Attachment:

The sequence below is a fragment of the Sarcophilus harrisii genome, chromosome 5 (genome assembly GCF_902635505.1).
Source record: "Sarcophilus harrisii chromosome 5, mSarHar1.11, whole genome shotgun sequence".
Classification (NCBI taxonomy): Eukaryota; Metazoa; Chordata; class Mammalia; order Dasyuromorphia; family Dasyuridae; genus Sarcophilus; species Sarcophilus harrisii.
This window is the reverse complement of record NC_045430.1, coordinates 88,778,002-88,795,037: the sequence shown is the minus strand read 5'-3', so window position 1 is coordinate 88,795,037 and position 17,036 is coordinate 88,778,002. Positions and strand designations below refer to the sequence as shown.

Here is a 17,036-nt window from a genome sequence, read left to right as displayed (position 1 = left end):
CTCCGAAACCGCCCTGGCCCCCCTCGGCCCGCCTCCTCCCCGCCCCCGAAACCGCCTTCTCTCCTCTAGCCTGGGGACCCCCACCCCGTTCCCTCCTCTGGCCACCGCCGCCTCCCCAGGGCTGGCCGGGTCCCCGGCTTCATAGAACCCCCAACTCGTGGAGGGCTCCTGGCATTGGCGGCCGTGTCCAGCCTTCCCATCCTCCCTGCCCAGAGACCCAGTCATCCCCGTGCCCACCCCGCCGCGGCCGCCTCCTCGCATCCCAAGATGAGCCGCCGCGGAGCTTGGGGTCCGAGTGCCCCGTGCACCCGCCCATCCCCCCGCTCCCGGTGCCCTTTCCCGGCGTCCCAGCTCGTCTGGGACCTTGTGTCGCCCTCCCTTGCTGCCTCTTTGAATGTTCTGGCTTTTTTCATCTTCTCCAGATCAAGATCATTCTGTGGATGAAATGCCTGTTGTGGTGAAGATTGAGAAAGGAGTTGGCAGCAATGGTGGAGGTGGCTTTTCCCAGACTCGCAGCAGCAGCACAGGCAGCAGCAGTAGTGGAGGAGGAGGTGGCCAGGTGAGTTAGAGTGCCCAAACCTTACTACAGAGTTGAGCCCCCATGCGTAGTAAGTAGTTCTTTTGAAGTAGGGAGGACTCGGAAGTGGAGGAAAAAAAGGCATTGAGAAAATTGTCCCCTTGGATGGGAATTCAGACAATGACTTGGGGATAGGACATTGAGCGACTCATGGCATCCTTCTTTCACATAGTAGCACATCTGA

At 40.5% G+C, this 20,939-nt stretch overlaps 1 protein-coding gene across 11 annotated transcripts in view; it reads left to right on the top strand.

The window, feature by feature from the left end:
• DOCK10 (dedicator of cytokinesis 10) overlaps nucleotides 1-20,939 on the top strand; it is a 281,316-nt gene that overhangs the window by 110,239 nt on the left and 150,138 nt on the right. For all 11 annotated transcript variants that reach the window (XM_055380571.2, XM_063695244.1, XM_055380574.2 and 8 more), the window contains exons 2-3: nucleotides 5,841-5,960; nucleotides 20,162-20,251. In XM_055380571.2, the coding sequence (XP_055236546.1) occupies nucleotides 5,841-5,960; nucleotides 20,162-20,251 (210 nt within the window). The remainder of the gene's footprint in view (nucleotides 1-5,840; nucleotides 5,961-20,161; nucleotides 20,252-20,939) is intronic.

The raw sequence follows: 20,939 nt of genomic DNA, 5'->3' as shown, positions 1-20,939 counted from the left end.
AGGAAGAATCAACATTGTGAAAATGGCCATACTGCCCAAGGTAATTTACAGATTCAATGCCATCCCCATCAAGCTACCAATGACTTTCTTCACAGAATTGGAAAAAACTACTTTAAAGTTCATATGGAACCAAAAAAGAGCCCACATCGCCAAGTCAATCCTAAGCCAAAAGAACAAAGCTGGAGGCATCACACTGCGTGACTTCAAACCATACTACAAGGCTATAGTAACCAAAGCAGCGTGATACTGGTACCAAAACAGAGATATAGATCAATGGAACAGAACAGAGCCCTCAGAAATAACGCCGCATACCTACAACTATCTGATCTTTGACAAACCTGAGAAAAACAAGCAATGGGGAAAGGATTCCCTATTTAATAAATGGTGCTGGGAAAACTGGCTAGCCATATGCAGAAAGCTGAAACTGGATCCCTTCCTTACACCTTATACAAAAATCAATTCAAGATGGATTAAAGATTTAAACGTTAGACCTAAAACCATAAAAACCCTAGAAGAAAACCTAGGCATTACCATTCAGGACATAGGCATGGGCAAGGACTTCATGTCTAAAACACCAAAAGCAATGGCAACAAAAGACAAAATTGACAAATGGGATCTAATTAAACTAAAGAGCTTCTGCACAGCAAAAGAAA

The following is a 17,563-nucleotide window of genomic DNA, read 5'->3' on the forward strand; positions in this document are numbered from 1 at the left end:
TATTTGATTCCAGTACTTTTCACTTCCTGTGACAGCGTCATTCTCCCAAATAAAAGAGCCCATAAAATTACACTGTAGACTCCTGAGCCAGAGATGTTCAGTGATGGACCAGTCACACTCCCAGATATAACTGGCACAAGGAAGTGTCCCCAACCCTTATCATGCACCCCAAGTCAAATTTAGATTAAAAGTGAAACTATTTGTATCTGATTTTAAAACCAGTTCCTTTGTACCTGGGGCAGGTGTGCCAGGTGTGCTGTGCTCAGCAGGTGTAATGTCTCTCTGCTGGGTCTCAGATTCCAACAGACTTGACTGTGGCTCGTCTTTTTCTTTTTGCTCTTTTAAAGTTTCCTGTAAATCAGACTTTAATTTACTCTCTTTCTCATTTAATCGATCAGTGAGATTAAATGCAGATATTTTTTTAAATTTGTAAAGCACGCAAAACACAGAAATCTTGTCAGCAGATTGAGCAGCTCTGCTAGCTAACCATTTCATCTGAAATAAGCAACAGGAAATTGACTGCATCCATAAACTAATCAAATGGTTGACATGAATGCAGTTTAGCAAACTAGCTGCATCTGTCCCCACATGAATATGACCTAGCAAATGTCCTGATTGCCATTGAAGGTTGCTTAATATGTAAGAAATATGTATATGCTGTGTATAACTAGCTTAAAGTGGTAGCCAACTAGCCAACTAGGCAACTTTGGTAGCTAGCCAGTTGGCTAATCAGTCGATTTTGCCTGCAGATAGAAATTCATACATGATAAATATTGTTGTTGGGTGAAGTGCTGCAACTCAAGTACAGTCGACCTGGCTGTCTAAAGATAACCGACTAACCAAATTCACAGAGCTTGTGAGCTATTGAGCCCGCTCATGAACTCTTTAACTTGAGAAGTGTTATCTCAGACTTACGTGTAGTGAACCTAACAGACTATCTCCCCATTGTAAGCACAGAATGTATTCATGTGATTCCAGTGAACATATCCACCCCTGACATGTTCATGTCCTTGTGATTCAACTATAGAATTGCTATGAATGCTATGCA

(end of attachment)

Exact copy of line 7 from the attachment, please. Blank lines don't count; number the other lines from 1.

At 40.5% G+C, this 20,939-nt stretch overlaps 1 protein-coding gene across 11 annotated transcripts in view; it reads left to right on the top strand.